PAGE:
Research report - National Child Labour Action Programme for South Africa (1).doc

There are also differences between children from

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There are also differences between children from different population groups. For example, while only 9% of white children reported being engaged in work activities with the cut-off of three hours for economic, 41% of African children were so engaged.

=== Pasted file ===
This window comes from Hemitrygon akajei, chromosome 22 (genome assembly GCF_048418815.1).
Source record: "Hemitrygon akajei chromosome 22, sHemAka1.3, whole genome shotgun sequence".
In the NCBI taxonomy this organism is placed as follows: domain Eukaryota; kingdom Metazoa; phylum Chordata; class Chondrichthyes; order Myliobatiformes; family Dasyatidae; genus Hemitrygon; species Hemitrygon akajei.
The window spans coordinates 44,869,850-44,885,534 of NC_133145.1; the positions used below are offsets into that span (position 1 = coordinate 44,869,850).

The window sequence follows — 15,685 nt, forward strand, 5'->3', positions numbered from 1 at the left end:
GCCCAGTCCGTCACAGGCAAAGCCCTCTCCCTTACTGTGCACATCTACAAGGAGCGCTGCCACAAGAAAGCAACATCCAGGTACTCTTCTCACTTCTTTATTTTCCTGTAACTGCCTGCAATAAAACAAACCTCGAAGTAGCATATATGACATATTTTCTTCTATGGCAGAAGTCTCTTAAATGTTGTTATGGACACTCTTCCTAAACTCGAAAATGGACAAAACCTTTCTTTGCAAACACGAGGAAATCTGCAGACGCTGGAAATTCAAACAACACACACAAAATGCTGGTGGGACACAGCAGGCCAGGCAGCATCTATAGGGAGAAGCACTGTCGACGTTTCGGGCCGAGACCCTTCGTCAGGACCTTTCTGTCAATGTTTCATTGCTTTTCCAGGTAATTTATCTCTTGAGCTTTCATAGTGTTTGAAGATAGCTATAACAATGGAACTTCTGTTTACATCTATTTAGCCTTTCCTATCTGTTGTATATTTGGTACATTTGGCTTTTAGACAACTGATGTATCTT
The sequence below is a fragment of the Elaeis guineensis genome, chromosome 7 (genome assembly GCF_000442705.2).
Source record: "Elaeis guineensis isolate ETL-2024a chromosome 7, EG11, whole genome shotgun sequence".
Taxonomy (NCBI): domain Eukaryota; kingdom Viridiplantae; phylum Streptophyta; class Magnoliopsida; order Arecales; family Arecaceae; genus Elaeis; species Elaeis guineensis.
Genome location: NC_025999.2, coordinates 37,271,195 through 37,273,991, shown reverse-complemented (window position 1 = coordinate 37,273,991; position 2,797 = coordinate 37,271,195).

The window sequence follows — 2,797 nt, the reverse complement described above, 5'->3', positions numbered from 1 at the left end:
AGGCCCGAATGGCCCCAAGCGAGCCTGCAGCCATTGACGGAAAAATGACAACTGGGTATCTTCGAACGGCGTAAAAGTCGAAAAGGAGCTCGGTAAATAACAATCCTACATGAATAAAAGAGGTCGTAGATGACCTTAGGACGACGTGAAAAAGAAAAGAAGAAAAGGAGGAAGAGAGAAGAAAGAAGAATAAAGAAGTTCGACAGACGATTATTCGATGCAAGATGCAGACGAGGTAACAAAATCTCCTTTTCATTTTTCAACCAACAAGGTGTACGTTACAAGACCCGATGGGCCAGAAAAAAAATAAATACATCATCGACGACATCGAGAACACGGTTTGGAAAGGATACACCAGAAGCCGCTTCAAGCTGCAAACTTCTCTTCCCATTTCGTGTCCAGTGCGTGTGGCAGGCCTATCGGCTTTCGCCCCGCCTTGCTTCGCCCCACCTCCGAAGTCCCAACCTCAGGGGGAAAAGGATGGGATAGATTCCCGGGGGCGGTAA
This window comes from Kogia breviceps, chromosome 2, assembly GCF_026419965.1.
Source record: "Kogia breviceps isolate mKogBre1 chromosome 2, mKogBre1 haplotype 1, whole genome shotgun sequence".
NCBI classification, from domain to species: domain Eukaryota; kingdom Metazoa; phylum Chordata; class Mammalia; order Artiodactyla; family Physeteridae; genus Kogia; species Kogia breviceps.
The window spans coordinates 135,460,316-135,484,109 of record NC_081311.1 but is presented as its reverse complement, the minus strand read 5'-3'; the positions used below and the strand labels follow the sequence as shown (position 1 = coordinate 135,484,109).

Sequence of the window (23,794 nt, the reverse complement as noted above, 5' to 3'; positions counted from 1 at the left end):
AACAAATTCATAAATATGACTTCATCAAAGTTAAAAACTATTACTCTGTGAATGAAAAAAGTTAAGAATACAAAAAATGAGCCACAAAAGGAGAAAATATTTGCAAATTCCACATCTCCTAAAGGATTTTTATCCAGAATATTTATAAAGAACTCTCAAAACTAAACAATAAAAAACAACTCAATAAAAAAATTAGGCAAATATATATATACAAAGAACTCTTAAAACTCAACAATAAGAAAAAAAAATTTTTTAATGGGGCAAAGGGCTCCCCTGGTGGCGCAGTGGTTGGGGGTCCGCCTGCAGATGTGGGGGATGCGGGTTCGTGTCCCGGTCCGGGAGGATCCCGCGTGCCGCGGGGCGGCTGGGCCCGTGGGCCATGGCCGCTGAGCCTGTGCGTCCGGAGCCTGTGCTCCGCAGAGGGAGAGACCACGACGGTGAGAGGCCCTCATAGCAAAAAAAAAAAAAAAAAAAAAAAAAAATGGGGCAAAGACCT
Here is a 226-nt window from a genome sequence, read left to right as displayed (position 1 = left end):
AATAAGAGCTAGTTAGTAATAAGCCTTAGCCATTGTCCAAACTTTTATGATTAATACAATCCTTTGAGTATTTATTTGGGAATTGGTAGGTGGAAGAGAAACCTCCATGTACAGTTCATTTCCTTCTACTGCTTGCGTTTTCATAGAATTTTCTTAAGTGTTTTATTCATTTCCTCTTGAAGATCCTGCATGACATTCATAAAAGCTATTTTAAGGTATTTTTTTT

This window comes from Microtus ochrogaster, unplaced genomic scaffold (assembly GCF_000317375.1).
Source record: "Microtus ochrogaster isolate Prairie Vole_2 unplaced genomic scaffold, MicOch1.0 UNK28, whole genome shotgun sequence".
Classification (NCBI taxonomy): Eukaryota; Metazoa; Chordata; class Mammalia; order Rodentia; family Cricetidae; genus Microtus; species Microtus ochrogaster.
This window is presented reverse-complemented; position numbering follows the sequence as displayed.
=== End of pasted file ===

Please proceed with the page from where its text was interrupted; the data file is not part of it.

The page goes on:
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Children aged 5-14 years who appear to be working in contravention of the law account for 30% plus of the children working in economic activities. This holds across all hour-based categories where there are sufficient observations for reliable disaggregation, with the proportion of illegal work increasing with the number of hours worked. Of those children working illegally, more than 70% work in family businesses . While such children are assisting their family in ‘carrying on’ a business – and as such are technically employed – it will often be very difficult to prove since both the family and the child are likely to deny this. Of the children engaged in narrowly-defined ‘economic’ work for three hours or more, a full 61% (2,1 million) said they were exposed to hazardous conditions , 2% (58 000) said that they had suffered illness related to their work, and 4% (153 000) said they had been injured at work. If all the hours worked by a child per week are taken into consideration older children were more likely to work longer hours than younger children. The average workload per child increases by approximately half an hour per week for each extra year. Children living outside the formal urban areas are also likely to do more work than children living in the formal urban areas. The average child in a formal urban area does approximately 8 hours of work a week compared to 11 hours a week for children outside formal urban areas. There are no significant differences between informal urban, other rural areas and commercial farms. African and coloured children in formal urban areas tend to work longer hours than their white counterparts. 2.2 Worst Forms of Child Labour By the very nature of worst forms of child labour – generally illegal and concealed by the adults and children involved – there is limited access to information, particularly statistics. This is true of most developing and developed countries and South Africa is no exception. The extent of the problem is therefore difficult to gauge with any degree of accuracy, although its nature can be gleaned from reviewing research of a more qualitative nature. While statistical information is lacking, of the activities falling within the definition of the WFCL the following are the only automatic WLFCL that appear to occur in South Africa in significant numbers: bonded labour; trafficking of children; commercial sexual exploitation, including the use, procuring or offering of a child for prostitution or the production of pornography; use, procuring or offering of a child by others for illegal activities.
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